Star Trek: The Wrath Of Khan poster reimagined with incoming FTC Chairwoman Lina Khan as Khan and Google co-founder Larry Page and Amazon founder Jeff Bezos awaiting her wrath. Image via the Portfolio Armor art department.
Muted Response To Microsoft's Activision Bid
Shares of Activision Blizzard, Inc. (NASDA:ATVI) spiked about 26% on Tuesday after the company agreed to be acquired by Microsoft Corporation (NASDAQ:MSFT), but the interesting thing is that ATVI shares didn't climb higher. As monopoly scholar Matt Stoller noted, after the spike, ATVI shares were still well below Microsoft's $95 per share offering price.
Often after a deal like this is announced, the company to be acquired will trade within a dollar or so of the acquisition price, as investors tend to assume the deal is almost certain to go through. This time, the stock market appears to be less certain.
Uncertainty Extends To Options Market
Similarly, after an acquisition is announced, the cost of hedging the company to be acquired is often quite low, again for the same reason: investors tend to assume the deal will go through. That wasn't the case for Activision on Tuesday though.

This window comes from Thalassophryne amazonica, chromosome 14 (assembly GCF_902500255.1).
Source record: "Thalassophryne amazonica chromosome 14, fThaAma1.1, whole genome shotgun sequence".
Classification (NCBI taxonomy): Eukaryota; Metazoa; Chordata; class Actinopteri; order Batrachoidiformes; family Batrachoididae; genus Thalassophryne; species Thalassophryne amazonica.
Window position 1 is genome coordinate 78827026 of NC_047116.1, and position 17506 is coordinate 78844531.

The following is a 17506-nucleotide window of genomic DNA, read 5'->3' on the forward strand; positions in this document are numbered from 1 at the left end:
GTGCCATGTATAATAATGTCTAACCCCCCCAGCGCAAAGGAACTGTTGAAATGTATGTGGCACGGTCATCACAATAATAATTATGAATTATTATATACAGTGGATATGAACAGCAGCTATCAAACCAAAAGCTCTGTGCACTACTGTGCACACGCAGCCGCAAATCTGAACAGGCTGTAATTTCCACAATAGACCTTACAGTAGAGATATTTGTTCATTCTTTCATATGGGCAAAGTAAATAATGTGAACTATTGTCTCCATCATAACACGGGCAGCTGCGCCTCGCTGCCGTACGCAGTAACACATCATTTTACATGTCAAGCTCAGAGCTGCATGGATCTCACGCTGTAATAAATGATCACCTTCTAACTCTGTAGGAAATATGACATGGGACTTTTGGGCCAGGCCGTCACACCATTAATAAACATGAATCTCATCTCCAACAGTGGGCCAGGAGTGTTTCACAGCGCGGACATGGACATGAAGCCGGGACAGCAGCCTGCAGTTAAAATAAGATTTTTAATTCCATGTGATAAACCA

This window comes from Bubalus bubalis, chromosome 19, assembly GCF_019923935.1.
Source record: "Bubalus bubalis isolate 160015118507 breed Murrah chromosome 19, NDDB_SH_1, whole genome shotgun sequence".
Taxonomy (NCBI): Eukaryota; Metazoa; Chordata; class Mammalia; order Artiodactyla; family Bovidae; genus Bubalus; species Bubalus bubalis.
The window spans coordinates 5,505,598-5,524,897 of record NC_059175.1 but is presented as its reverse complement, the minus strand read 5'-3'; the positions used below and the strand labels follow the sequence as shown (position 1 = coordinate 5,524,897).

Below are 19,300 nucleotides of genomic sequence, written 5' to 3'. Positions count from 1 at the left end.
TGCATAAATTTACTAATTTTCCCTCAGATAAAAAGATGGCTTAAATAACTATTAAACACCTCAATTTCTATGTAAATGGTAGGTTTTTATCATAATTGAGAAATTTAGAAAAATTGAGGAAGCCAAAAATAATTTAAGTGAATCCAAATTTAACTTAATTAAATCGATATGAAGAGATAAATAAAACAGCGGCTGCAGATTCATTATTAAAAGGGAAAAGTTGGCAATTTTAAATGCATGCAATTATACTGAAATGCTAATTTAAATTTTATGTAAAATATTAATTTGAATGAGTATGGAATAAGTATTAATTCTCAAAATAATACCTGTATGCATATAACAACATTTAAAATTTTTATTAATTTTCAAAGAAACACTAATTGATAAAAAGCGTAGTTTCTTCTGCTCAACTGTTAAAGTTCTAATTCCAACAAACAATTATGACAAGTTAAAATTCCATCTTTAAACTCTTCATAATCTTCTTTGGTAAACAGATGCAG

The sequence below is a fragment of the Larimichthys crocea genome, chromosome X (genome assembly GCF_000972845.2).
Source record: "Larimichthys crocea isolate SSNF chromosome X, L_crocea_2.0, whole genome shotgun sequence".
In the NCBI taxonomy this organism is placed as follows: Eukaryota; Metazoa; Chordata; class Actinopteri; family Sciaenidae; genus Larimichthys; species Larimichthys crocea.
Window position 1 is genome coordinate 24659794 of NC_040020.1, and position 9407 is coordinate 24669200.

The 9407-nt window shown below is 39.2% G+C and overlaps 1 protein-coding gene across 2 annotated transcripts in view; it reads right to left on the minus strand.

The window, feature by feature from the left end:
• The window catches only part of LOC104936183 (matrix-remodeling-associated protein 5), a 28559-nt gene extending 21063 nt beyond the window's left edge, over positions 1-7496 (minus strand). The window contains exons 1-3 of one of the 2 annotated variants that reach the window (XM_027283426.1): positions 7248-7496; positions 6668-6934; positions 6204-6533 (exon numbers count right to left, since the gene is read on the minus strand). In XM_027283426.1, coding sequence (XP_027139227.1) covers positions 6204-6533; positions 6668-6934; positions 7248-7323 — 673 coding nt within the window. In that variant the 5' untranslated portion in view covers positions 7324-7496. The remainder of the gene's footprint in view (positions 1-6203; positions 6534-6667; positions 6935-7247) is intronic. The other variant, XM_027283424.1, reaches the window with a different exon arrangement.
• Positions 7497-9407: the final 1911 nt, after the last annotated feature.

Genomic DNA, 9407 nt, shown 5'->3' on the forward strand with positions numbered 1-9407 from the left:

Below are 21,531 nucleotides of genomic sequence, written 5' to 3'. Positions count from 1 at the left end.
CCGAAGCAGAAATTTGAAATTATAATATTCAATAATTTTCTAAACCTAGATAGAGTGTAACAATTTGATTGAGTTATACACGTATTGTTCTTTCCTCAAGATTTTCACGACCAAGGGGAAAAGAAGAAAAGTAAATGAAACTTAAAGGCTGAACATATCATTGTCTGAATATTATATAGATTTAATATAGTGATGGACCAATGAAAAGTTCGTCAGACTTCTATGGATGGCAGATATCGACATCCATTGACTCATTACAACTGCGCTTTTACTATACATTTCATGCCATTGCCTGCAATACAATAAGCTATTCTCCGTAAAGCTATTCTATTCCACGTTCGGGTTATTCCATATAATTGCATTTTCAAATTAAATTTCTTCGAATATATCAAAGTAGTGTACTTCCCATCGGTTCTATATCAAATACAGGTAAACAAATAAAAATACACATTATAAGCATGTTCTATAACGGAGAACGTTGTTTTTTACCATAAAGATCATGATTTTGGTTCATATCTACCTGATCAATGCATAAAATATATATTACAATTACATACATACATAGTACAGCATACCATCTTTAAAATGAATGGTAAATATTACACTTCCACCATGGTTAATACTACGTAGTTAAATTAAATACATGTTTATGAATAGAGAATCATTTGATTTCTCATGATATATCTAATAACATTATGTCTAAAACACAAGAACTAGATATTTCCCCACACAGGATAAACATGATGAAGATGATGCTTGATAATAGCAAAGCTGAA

Screen capture via the Portfolio Armor iPhone app.
The cost of hedging it against a greater-than-10% decline with optimal, or least expensive, puts out to August was 6.07% of position value.
And hedging ATVI with an optimal collar capped at its announced acquisition price didn't lower that cost significantly.
The net cost of that collar was still 5.47% of position value.
Why The Market Uncertainty?
One reason is that the Federal Trade Commission is now run by Lina Khan, who has a track record as an anti-monopoly legal scholar. Another reason for the uncertainty is the sheer size of the deal. As Bloomberg noted, at $69 billion, it's larger than the five next largest acquisitions by Microsoft combined.
Finally, antitrust sentiment now has a bipartisan basis. Stoller shared the most recent example of this trend on Wednesday.
If The Deal Doesn't Get Approved
It will be interesting to see what happens. Activision will presumably be looking for a new CEO: part of the reason Microsoft targeted the company was because its CEO has been in hot water over sexual harassment allegations.
As for Microsoft, it will have to think of something to do with its large and growing pile of cash. Maybe it can give more to its shareholders? Its current annual dividend yield is under 1%.